Is the Asian Century Really Here?
Asia is already a major global power, and some regard the ongoing COVID-19 crisis as a tipping point that will accelerate the region’s resurgence. But the twenty-first century will really belong to Asia only if it can develop unified, collective leadership.
SEOUL – The COVID-19 pandemic has not been the West’s finest hour. Most Western governments failed to contain the deadly outbreak and the resulting economic damage effectively. And by pursuing inward-looking and protectionist policies, they have contributed relatively little to an effective international response to the coronavirus.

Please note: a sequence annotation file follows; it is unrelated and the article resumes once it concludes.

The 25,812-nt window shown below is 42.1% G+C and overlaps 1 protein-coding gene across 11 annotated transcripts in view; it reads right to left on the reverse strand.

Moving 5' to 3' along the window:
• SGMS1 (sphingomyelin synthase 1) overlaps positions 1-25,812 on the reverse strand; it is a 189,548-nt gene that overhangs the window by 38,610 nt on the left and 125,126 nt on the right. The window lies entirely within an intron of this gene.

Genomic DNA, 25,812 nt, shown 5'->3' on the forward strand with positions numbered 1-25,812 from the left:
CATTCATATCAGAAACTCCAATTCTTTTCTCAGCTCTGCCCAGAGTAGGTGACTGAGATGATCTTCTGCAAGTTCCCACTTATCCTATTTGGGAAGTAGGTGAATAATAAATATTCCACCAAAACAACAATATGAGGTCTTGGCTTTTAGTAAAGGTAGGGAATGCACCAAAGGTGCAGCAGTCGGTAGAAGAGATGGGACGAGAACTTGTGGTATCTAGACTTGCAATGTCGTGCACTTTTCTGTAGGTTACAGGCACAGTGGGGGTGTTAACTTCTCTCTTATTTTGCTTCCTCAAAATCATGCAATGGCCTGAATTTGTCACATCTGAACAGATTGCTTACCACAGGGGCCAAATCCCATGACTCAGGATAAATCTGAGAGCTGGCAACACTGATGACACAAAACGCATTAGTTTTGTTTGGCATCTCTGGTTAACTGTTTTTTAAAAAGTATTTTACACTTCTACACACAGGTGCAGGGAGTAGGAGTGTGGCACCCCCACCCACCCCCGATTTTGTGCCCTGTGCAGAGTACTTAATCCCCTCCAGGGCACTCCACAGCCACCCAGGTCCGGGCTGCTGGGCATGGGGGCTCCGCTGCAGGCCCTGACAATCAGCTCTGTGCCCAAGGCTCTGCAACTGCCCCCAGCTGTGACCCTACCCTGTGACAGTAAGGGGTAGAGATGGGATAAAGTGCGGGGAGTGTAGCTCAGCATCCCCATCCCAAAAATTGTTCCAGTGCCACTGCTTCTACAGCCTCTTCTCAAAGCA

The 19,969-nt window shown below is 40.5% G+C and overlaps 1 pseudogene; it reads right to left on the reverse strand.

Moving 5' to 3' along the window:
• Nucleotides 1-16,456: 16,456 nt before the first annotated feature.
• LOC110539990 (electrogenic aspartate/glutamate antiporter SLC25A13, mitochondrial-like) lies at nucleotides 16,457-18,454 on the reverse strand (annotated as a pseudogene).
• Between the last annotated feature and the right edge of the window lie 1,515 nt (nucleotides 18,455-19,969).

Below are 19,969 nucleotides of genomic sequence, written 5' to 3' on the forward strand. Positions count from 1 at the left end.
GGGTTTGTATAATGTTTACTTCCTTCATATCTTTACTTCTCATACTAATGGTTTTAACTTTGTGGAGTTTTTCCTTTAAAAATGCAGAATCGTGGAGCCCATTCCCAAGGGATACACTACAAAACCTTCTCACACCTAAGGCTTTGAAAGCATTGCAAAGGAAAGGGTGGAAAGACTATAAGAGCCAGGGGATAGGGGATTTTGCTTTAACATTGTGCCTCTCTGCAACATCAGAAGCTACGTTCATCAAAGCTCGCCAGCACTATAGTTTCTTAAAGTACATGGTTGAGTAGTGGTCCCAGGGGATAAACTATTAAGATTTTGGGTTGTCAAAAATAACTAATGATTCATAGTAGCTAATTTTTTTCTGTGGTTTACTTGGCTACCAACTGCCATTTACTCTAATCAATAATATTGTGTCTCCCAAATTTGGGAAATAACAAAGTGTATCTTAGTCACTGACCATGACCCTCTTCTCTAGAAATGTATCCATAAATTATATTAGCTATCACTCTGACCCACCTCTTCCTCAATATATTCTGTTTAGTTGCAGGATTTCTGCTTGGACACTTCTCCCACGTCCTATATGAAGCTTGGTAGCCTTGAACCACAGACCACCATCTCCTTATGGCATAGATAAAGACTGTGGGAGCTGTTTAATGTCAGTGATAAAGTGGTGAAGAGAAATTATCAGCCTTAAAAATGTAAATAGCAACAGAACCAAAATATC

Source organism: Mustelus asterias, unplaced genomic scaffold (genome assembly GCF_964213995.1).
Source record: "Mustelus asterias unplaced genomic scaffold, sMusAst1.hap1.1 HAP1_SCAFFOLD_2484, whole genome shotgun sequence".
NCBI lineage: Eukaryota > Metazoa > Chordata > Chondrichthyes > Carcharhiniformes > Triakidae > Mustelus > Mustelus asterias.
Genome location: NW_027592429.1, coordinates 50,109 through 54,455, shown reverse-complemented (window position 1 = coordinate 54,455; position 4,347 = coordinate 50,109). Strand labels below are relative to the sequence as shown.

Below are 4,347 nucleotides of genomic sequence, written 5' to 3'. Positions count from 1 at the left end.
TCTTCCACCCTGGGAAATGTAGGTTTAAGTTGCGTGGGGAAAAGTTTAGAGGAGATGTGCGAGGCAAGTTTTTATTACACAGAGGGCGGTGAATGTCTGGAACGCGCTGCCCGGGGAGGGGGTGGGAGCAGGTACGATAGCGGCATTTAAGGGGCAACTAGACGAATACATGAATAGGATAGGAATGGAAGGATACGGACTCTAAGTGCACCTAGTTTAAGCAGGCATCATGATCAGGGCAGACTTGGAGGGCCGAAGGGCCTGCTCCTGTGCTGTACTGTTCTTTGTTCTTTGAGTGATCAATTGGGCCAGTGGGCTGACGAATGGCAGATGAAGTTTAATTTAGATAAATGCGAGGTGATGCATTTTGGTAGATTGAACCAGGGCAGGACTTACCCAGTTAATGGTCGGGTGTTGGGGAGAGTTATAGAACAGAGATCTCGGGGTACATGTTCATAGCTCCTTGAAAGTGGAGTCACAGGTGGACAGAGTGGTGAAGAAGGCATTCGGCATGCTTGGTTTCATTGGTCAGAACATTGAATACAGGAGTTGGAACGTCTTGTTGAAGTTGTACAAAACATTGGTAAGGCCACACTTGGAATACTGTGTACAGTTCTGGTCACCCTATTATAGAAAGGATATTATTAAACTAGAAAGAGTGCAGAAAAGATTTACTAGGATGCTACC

Against this background, some regard the current crisis as a tipping point that will accelerate Asia’s global resurgence. They point out that Asian countries managed the pandemic better than the West did, and argue that the region’s robust and resilient economic performance over the past half-century demonstrates the superiority of its governance systems.
In fact, the twenty-first century will belong to Asia only if the region can develop unified, collective leadership. Asia is already a major global power, accounting for 60% of the world’s population and about 40% of global GDP in purchasing-power-parity terms. And with eight of the world’s 15 most populous countries (China, India, Indonesia, Pakistan, Bangladesh, Japan, the Philippines, and Vietnam), Asia is more than just China.